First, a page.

Another senior Congress leader also tells Outlook that he does not agree with the provisions of punishment in the proposed legislation. The move, however, has the blessings of the party high command. The stand of the Congress’s central leadership on Sabarimala has been under scrutiny since the 2018 Supreme Court verdict allowing women of all ages entry into the temple. Though both Sonia Gandhi and Rahul Gandhi welcomed the ­decision initially, the party took a U-turn later. Along with the BJP, the Congress was also at the forefront of agitations against the entry of women.

Tariq Anwar, AICC general secretary in charge of Kerala, says the party changed its stand after “strong opposition from the Hindu community” over the 2018 verdict. “We are not trying to beat the BJP by proposing a law on Sabarimala. The Congress has always cared for the sentiments of people and tried to take every community into confidence. It’s a sensitive and ­religious issue. We don’t want to force it on people. Faith should be protected. The state election committee has been given a free hand to decide upon the manifesto. Shashi Tharoor, who is in charge of the manifesto committee, was asked to consult all sections of ­society,” says Anwar.

Many have expressed apprehensions about the feasibility of bringing in a law regarding a matter that is under the Supreme Court’s consideration, but Harish Vasudevan, a lawyer at the Kerala high court, says nothing ­prohibits the state from amending the law in order to restrict entry into the temple. “There are many precedents. And such legislation can also be challenged. If the court finds it unconstitutional, then the amendment will have to go,” says Vasudevan, who feels that the penalising provisions are “irrational”. “A custom can be irrational and nobody would question its rationale, but punishment for violating a ­custom cannot be irrational,” he adds.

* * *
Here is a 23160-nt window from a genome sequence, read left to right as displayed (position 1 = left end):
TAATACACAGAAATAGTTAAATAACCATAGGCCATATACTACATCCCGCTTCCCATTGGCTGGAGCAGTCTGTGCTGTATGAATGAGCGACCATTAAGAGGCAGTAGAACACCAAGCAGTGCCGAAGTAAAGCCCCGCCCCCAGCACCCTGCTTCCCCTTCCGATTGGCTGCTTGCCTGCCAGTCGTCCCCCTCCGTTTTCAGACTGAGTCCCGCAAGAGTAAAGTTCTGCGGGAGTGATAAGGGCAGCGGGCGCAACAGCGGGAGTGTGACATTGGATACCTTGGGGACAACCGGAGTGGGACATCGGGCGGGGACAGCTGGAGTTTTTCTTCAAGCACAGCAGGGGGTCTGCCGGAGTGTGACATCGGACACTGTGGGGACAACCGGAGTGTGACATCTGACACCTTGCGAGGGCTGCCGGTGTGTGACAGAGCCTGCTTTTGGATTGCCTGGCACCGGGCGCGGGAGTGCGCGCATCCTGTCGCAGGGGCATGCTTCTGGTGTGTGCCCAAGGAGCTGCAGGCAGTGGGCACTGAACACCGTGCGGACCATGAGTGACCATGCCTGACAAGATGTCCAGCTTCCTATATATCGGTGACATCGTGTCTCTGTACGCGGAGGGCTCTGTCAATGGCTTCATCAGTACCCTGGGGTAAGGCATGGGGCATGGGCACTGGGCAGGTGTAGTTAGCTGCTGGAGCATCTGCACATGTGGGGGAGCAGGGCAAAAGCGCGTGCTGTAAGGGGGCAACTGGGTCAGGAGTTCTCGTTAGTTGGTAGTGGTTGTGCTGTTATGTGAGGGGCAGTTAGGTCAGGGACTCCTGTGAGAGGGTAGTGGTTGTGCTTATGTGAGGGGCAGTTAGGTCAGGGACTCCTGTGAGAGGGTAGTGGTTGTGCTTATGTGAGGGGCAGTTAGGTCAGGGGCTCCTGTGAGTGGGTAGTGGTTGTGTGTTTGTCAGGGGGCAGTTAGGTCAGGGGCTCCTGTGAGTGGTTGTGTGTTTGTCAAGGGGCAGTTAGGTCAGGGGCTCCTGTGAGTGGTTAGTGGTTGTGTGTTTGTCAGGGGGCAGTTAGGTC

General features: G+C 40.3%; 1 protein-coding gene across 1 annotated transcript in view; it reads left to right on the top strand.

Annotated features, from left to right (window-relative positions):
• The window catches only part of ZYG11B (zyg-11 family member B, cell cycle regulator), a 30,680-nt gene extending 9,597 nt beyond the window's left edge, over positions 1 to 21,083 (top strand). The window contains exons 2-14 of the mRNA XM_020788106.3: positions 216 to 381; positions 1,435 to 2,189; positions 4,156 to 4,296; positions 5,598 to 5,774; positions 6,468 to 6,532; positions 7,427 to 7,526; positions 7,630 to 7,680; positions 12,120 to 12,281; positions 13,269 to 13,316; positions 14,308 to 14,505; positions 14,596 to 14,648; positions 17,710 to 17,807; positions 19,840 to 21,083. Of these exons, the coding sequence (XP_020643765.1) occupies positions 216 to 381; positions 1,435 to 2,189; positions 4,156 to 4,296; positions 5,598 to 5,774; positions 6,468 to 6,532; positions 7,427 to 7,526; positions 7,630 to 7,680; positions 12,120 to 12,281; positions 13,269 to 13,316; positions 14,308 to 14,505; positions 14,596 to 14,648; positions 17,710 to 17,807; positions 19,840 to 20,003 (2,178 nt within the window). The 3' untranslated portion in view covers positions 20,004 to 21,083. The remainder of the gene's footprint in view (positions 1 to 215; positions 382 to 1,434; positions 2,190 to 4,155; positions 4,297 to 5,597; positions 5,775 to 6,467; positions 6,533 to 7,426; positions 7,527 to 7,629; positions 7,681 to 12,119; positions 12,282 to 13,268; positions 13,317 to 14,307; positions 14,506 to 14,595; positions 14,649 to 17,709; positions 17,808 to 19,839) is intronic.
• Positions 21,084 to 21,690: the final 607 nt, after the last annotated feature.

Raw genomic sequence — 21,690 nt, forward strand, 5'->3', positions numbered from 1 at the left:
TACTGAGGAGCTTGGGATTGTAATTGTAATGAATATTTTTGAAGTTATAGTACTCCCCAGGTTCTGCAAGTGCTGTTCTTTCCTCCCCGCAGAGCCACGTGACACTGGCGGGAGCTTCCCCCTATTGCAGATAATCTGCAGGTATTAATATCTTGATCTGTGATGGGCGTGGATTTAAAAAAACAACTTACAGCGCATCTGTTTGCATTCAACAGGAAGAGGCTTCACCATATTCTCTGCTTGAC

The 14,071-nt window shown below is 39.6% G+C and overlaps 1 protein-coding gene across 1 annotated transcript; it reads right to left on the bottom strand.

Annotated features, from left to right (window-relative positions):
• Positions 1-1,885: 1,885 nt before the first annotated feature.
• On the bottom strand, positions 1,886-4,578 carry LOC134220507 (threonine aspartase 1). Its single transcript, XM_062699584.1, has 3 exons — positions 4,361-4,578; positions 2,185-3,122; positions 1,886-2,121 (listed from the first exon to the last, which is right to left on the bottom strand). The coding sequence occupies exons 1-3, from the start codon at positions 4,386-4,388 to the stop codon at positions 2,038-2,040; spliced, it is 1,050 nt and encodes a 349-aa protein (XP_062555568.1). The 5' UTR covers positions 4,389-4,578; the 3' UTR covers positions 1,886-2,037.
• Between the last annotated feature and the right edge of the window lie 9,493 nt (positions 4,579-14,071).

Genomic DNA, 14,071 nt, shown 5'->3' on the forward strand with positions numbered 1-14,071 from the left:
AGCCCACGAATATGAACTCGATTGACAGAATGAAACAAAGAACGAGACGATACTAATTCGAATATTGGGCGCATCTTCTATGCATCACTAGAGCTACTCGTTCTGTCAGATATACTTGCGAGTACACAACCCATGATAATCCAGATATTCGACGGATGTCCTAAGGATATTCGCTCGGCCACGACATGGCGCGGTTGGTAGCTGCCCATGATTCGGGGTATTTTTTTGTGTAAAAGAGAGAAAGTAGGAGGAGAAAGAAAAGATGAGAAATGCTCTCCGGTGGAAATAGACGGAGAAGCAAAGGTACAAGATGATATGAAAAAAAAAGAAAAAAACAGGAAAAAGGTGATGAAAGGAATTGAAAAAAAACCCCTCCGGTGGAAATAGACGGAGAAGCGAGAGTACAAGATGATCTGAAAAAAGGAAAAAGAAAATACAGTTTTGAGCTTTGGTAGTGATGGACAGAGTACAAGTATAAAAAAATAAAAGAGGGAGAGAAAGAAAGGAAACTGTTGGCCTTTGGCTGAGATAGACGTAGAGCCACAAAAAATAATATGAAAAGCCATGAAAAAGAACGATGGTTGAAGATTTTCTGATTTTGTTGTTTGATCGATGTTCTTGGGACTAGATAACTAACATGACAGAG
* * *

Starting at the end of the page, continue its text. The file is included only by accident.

According to historian and author Lekshmy Rajeev, the Congress is shooting itself in the foot. “Faith ­underwent a drastic change during the pandemic. People think less of God and more of themselves these days. You will find temples mostly empty and rituals being changed. It will be ridiculous if someone proposes that I will be jailed if I enter Sabarimala,” she says.

Rajya Sabha MP N.K. Premachan­dran of the RSP, an UDF ally, says the draft legislation “spells our stand on Sabarimala and now the CPI(M) has to spell out theirs”. “They are scared to talk about it,” he adds.

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Baby retorts that the CPI(M) has ­always stood for the principle of ­gender equality, but “that doesn’t mean the party’s view would imposed on unwilling people”. Citing the ­example of Mahatma Gandhi leading the temple entry movement in Vaikom in 1924, he says temple entry was achieved only 12 years later.

Meanwhile, the BJP hasn’t been ­sitting quiet. Close on the heels of Congress unveiling the draft law on Sabarimala, the party that spearheaded the agitations against the Supreme Court order promised to bring in legislation against ‘love jihad’ in Kerala, on the lines of Uttar Pradesh and Madhya Pradesh. “The Congress is shedding crocodile tears on Sabarimala,” says BJP state chief K. Surendran. “Rahul Gandhi supported the Supreme Court’s verdict, while thousands of BJP workers courted arrest in the protests.”